Blackbirdan online journal of literature and the artsSpring 2018  Vol. 17 No. 1
an online journal of literature and the arts
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Our Father Who Art Somewhere Now, We Hope

In the first minute without him, I felt love
for what he left behind, though it was empty,
and kissed his forehead, and knew it would dissolve
with all the rest in fire and memory.

The last word he said to me was “water,”
repeated three times, and I made a joke
about what Christ got for his thirst—vinegar—
I put the wet sponge to his lips and stroked.

“Water” had been his last word. And his first?
No one is alive who might remember it.
All dying may be a process of growing thirst.
He beckoned with a curled finger at his mouth.

I felt love and said to him, “We loved you.”
Corrected myself and said it in present tense.
He believed love transcended death or used to.
He believed love was an extrasensory sense.

Meanwhile where was he, if not lying there,
still present, such a presence we all said,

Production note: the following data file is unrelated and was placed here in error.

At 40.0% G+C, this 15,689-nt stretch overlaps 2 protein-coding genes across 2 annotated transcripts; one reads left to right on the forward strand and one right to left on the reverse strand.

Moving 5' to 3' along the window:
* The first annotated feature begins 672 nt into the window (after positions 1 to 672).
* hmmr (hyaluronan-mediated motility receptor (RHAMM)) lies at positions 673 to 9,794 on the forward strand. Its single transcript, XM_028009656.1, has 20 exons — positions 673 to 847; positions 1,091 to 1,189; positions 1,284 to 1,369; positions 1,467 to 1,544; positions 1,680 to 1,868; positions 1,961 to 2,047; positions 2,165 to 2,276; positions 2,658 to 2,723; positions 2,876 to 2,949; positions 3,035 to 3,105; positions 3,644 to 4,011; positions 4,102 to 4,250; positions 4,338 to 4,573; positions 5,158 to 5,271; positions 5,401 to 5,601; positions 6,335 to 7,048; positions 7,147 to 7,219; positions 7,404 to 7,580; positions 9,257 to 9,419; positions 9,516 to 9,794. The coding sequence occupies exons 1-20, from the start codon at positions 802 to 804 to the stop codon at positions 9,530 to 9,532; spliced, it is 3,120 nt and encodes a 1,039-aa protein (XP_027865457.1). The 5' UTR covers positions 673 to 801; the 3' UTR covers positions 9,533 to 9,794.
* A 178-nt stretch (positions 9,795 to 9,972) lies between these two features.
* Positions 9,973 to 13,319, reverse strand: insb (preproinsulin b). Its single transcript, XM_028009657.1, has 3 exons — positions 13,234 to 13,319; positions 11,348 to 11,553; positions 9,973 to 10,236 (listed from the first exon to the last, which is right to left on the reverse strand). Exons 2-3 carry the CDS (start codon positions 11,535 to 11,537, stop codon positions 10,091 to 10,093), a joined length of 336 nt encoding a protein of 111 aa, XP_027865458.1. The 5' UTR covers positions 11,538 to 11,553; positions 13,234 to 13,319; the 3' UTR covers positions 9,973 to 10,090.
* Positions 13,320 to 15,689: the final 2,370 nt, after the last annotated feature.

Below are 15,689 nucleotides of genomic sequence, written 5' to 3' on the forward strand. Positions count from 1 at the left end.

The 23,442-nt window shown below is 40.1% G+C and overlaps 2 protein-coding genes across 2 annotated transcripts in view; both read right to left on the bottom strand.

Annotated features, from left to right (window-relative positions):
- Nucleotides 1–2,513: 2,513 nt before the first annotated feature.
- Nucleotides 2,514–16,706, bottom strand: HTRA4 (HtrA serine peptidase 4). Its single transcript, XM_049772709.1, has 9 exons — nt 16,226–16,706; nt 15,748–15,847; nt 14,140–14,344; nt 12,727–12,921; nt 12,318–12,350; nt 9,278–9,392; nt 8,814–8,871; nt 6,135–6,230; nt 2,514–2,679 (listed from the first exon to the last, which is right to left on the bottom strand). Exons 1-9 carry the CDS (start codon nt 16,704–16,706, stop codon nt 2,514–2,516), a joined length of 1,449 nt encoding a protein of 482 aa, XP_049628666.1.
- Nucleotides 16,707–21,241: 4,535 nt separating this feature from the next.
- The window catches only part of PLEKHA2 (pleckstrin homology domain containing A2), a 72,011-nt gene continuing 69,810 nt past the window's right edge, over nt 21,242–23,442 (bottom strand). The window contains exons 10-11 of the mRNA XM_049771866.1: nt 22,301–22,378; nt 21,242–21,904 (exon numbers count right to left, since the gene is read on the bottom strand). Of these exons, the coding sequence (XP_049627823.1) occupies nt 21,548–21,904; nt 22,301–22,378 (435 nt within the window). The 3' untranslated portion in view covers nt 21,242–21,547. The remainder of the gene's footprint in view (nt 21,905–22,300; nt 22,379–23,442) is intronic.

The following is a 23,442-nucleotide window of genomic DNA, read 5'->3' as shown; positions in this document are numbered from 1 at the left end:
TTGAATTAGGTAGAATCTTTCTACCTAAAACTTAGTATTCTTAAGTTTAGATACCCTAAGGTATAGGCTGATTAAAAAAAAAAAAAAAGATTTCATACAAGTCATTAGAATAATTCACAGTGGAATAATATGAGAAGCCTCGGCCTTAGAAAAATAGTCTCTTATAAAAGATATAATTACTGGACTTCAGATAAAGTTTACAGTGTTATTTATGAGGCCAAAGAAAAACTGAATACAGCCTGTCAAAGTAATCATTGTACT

his tall man’s length and breadth, his preacher’s pompadour,
his daily need to tell the world he lived.

Our father, after whom we took the world
as full of hope and promise, then, like him,
as baffling when it ignored us when we called
and needed to be found where we had hid.

Our father who art somewhere now, we hope,
although we have the proof of where he is,
divided among us, in separate memories,
and things that he loved marked by his ownership.

The minutes keep repeating, each without him,
but if eternity is outside of time,
there’s no time like the present to imagine him,
our father restored to memory and beyond.

In the rented bed in the sunlit sewing room,
a dusk rose from his open mouth and eyes.
It was our shadow cast as we crowded around him,
meeting his shadow still falling on all of us.  

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